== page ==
Sarkozy biopic drags dirty French politics to Cannes

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The dirty world of French politics was dragged up the Cannes red carpet Wednesday with "The Conquest," the much-anticipated tale of Nicolas Sarkozy's rise to power.

The press packed out the main theatre at Cannes to view the film, showing out of competition, after months of speculation about what would be revealed in "the story of a man who conquers power and loses his wife," Cecilia.

Directed by Xavier Durringer, the film begins by saying it is "a work of fiction based on real people", eliciting laughter from the audience in a country that has surprisingly never made a film about a serving head of state.

"The Conquest" goes one step further, using the protagonists' real names and where possible the exact dialogue as it happened at the time.

The fairground music running through the film matches the hectic pace of the hyperactive Sarkozy running around with his advisors, eliminating all who would stand in his path ahead of the 2007 presidential vote he went on to win.

"I have to keep moving so I'm not a target," says Sarkozy, played nervous tics and all by Denis Podalydes as he engages in high-stakes political manoeuvring against the clan of his predecessor Jacques Chirac.

While revealing a human side to the right-wing leader as his marriage breaks down, there are few scoops: Cecilia has an affair, Sarkozy's fierce rival Dominique de Villepin calls him a dwarf, and French journalists are cowards.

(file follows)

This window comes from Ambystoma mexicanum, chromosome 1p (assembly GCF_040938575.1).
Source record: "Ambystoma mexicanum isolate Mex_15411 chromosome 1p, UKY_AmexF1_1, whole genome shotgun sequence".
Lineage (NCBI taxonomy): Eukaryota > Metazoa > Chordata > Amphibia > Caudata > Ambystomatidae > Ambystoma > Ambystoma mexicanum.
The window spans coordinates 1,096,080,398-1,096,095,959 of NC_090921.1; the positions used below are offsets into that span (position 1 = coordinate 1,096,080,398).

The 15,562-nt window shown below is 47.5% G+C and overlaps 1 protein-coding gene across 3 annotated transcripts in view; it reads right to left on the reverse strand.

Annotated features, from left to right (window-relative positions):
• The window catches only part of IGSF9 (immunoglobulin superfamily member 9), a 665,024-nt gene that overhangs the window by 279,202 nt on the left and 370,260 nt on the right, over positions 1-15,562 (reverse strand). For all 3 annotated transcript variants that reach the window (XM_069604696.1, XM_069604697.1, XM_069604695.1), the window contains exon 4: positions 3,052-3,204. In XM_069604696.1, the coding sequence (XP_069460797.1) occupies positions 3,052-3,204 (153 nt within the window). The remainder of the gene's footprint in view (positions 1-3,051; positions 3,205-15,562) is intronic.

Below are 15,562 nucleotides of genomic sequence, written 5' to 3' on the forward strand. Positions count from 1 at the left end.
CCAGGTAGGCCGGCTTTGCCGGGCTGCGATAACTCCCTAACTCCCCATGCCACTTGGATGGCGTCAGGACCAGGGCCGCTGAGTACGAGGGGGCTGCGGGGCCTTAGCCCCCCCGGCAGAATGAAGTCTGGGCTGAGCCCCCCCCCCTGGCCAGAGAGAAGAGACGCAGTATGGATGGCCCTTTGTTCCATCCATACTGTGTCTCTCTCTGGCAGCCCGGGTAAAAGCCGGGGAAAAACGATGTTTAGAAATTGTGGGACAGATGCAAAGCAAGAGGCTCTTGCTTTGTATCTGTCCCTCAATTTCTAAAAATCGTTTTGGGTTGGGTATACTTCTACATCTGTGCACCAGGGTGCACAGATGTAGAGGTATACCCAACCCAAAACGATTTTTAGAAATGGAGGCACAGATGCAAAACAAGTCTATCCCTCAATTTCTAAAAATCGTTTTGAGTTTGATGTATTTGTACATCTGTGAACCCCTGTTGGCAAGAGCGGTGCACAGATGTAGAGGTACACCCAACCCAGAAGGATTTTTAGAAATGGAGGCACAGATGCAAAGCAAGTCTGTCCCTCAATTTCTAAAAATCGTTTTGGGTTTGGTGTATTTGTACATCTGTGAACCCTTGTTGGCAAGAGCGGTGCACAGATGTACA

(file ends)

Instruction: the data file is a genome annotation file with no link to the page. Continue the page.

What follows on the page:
Chirac, played as a cross between Steven Seagal and the Godfather by Bernard Le Coq, says the short-statured Sarkozy will never be president as "he stopped growing too soon" and Cecilia complains their life has become a reality show.

One possible revelation shows Sarkozy constantly eating chocolates and sweets, and the aristocratic de Villepin is shown swearing like a fishwife.

Another moment of insight has particular pertinence following the arrest in New York on attempted rape charges of Dominique Strauss-Kahn, the Socialist who had been expected to stand against Sarkozy in next year's presidential.

"You know, we politicians are all sexual powerhouses," a sleazy-looking Sarkozy tells two female journalists after Cecilia leaves him for the first time.

"The Conquest" is being released with Sarkozy's approval ratings at rock bottom but with the race for the 2012 presidential election shaken up by Strauss-Kahn's arrest.

Sarkozy, since remarried to former model Carla Bruni, is expected to stand again, but it is unclear what effect, if any, the film will have on his chances. He has already said he will not be watching it.

Scriptwriter Patrick Rotman has said he is not trying to stir anti-Sarkozy feeling, pointing out that the script was written before the man accused of wanting to be a celebrity was sworn in in 2008 and his popularity plunged.

© 2011 AFP

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